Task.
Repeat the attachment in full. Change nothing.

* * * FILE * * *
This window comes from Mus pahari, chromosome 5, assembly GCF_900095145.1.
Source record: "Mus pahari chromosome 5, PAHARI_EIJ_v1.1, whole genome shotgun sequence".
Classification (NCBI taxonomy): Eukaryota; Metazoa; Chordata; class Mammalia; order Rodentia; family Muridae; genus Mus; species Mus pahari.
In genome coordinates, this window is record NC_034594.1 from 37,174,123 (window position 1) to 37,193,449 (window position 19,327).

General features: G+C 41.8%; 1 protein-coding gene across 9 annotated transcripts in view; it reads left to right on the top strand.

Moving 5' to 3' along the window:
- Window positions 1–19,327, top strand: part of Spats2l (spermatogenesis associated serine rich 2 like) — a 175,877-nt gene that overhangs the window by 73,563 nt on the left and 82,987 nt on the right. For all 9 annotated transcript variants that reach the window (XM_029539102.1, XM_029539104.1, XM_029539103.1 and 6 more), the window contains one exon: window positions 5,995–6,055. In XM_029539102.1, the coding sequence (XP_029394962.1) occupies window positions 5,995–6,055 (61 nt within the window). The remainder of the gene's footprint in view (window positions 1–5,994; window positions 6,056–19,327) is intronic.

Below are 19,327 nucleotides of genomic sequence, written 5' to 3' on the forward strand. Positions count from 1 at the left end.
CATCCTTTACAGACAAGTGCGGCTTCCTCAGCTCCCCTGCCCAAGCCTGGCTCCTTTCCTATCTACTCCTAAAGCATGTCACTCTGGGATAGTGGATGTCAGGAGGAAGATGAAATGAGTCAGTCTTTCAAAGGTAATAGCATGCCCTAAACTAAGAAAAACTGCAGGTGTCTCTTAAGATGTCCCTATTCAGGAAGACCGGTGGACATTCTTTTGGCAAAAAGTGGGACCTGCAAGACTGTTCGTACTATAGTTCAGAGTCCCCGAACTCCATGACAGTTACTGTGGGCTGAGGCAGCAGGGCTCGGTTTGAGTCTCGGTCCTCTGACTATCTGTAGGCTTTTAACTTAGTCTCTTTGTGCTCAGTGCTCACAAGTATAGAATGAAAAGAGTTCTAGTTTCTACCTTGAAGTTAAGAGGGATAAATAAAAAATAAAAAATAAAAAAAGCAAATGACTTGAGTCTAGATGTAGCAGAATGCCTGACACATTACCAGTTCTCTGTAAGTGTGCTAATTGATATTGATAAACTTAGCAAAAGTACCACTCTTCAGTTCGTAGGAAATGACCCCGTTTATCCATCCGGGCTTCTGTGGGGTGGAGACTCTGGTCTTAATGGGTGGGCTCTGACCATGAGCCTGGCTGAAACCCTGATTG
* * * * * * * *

This window comes from Mus pahari, chromosome 5, assembly GCF_900095145.1.
Source record: "Mus pahari chromosome 5, PAHARI_EIJ_v1.1, whole genome shotgun sequence".
Classification (NCBI taxonomy): Eukaryota; Metazoa; Chordata; class Mammalia; order Rodentia; family Muridae; genus Mus; species Mus pahari.
In genome coordinates, this window is record NC_034594.1 from 37,174,123 (window position 1) to 37,193,449 (window position 19,327).

General features: G+C 41.8%; 1 protein-coding gene across 9 annotated transcripts in view; it reads left to right on the top strand.

Moving 5' to 3' along the window:
- Window positions 1–19,327, top strand: part of Spats2l (spermatogenesis associated serine rich 2 like) — a 175,877-nt gene that overhangs the window by 73,563 nt on the left and 82,987 nt on the right. For all 9 annotated transcript variants that reach the window (XM_029539102.1, XM_029539104.1, XM_029539103.1 and 6 more), the window contains one exon: window positions 5,995–6,055. In XM_029539102.1, the coding sequence (XP_029394962.1) occupies window positions 5,995–6,055 (61 nt within the window). The remainder of the gene's footprint in view (window positions 1–5,994; window positions 6,056–19,327) is intronic.

Below are 19,327 nucleotides of genomic sequence, written 5' to 3' on the forward strand. Positions count from 1 at the left end.
CATCCTTTACAGACAAGTGCGGCTTCCTCAGCTCCCCTGCCCAAGCCTGGCTCCTTTCCTATCTACTCCTAAAGCATGTCACTCTGGGATAGTGGATGTCAGGAGGAAGATGAAATGAGTCAGTCTTTCAAAGGTAATAGCATGCCCTAAACTAAGAAAAACTGCAGGTGTCTCTTAAGATGTCCCTATTCAGGAAGACCGGTGGACATTCTTTTGGCAAAAAGTGGGACCTGCAAGACTGTTCGTACTATAGTTCAGAGTCCCCGAACTCCATGACAGTTACTGTGGGCTGAGGCAGCAGGGCTCGGTTTGAGTCTCGGTCCTCTGACTATCTGTAGGCTTTTAACTTAGTCTCTTTGTGCTCAGTGCTCACAAGTATAGAATGAAAAGAGTTCTAGTTTCTACCTTGAAGTTAAGAGGGATAAATAAAAAATAAAAAATAAAAAAAGCAAATGACTTGAGTCTAGATGTAGCAGAATGCCTGACACATTACCAGTTCTCTGTAAGTGTGCTAATTGATATTGATAAACTTAGCAAAAGTACCACTCTTCAGTTCGTAGGAAATGACCCCGTTTATCCATCCGGGCTTCTGTGGGGTGGAGACTCTGGTCTTAATGGGTGGGCTCTGACCATGAGCCTGGCTGAAACCCTGATTG